Some years ago I gave as an answer to the question of how one can become an analyst: ‘By analysing ones own dreams.’ This preparation is no doubt enough for many people, but not for everyone who wishes to learn analysis. Nor can everyone succeed in interpreting his own dreams without outside help. I count it as one of the many merits of the Zurich school of analysis that they have laid increased emphasis on this requirement, and have embodied it in the demand that everyone who wishes to carry out analyses on other people shall first himself undergo an analysis by someone with expert knowledge. Anyone who takes up the work seriously should choose this course, which offers more than one advantage; the sacrifice involved in laying oneself open to another person without being driven to it by illness is amply rewarded. Not only is one’s aim of learning to know what is hidden in one’s own mind far more rapidly attained and with less expense of affect, but impressions and convictions will be gained in relation to oneself which will be sought in vain from studying books and attending lectures. And lastly, we must not under-estimate the advantage to be derived from the lasting mental contact that is as a rule established between the student and his guide.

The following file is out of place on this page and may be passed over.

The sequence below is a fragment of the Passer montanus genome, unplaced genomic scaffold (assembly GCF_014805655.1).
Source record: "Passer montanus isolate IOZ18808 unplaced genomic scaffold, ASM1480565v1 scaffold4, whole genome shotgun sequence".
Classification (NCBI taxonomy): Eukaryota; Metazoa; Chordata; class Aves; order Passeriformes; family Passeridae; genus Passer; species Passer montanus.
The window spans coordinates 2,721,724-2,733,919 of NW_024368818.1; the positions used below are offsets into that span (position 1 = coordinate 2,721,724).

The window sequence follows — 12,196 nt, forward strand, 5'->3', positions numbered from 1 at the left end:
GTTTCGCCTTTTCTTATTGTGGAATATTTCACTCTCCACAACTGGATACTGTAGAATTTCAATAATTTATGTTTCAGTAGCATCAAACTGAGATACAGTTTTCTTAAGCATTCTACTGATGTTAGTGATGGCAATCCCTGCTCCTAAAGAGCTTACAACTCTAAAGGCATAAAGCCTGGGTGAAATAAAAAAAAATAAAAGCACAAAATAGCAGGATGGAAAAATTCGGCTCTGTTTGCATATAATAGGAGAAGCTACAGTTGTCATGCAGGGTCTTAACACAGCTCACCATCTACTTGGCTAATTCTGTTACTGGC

An analysis such as this of someone who is practically healthy will, as may be imagined, remain incomplete. Anyone who can appreciate the high value of the self-knowledge and increase in self-control thus acquired will, when it is over, continue the analytic examination of his personality in the form of a self-analysis, and be content to realize that, within himself as well as in the external world, he must always expect to find something new. But anyone who has scorned to take the precaution of being analysed himself will not merely be punished by being incapable of learning more than a certain amount from his patients, he will risk a more serious danger and one which may become a danger to others. He will easily fall into the temptation of projecting outwards some of the peculiarities of his own personality, which he has dimly perceived, into the field of science, as a theory having universal validity; he will bring the psychoanalytic method into discredit, and lead the inexperienced astray.
Freud, Sigmund. The Standard Edition of the Complete Psychological Works of Sigmund Freud. Vol. XII (1911-1913): The Case of Schreber, Papers on Technique, and Other Works. Trans. James Strachey. Vintage Books, London. 2001. 109-120.